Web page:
Especially significant was the unfurling of the Throngdrel, a three-story-tall tapestry displayed only on important occasions. So revered is the tapestry that simply viewing it is believed to absolve a person's sins. A huge line of people processed around the tower from which it was hung - clockwise, as is the custom - to see the Throngdrel and gain karma.
Of course, my account of the experience would be incomplete without mentioning one other aspect of the celebration. Among the Buddhist practitioners attending the celebration was His Majesty, King Jigme Khesar Namgyel Wangchuck. As monks played horns and drums, he and Her Majesty the Queen walked into the temple, and we stood maybe thirty feet away from them!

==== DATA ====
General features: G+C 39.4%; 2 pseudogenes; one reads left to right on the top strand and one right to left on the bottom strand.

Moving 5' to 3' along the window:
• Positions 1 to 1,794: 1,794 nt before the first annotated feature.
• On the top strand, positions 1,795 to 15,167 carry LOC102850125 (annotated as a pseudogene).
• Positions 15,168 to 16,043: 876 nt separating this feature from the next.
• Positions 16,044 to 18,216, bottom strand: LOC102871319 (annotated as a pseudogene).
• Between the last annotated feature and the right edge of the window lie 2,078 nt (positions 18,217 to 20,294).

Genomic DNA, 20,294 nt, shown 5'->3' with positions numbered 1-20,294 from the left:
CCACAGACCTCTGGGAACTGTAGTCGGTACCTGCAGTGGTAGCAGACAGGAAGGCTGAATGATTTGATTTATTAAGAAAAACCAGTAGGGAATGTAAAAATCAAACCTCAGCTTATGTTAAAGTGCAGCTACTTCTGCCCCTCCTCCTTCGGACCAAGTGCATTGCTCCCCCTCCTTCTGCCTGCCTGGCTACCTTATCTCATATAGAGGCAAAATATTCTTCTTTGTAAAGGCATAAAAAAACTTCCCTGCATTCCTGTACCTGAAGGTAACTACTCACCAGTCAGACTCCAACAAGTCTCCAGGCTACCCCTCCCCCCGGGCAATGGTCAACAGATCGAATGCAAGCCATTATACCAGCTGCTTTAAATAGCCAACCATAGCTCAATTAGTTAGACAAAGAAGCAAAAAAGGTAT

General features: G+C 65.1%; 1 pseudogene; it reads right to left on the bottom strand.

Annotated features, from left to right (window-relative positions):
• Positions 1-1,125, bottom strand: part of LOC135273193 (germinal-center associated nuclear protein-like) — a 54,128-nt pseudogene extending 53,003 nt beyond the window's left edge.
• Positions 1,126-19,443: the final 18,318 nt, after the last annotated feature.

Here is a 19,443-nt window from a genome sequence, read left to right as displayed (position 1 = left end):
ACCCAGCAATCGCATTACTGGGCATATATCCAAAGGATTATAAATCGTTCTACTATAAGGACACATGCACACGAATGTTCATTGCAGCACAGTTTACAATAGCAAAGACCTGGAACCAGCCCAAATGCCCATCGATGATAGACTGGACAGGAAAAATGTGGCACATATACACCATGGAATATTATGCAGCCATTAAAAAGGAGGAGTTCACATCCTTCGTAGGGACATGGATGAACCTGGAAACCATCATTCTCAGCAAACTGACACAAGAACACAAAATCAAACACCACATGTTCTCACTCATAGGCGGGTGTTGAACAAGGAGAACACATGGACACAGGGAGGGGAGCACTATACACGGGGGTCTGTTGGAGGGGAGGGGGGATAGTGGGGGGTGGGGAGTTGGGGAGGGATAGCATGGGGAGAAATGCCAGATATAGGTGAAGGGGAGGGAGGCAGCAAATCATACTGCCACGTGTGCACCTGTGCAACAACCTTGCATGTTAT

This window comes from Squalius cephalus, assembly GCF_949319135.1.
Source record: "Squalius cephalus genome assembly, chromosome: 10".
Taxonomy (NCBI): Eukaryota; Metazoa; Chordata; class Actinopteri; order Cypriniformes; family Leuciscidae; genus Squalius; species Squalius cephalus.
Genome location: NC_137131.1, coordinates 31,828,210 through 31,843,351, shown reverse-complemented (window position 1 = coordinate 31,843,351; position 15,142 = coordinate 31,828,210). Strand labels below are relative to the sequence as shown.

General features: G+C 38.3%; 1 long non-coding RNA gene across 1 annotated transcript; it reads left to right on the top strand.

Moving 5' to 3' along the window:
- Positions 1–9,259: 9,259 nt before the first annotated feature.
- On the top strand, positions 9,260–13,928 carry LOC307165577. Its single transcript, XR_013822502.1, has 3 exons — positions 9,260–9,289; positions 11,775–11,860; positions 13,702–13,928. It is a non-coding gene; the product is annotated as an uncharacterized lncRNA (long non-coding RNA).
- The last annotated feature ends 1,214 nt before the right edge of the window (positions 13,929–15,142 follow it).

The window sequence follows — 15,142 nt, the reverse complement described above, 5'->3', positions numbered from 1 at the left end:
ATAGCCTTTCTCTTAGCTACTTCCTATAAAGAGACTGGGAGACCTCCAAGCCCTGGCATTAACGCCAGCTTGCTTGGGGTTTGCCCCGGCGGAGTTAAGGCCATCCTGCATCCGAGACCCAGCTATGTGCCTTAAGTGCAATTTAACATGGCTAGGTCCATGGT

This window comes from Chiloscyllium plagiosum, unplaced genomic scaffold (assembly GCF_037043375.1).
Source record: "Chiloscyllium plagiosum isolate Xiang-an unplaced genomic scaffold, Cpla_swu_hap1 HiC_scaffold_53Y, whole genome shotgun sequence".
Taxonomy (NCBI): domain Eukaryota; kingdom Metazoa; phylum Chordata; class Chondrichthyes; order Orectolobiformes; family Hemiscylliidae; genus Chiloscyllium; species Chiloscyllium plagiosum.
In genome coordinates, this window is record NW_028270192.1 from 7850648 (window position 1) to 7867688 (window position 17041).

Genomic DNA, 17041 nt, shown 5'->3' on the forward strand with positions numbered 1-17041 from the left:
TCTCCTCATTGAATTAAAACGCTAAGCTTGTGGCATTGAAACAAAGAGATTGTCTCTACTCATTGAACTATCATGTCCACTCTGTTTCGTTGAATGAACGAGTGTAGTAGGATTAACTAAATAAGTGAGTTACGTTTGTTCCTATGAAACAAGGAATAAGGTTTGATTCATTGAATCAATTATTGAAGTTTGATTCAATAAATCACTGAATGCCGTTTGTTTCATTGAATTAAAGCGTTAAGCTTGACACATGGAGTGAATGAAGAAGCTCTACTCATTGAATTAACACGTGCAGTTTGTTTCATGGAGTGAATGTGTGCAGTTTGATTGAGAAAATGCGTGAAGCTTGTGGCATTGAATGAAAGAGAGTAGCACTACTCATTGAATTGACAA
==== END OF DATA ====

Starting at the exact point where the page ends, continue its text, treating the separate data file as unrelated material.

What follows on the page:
Coming from a Western, Christian background, I was fascinated by this Buddhist holiday. This is because on the surface, there is little in common between the two religions, but beneath all the differences, common threads such as community, celebration, and ceremony connect the two traditions to each other. For me, this was the most important part of the celebration of the Parinirvana.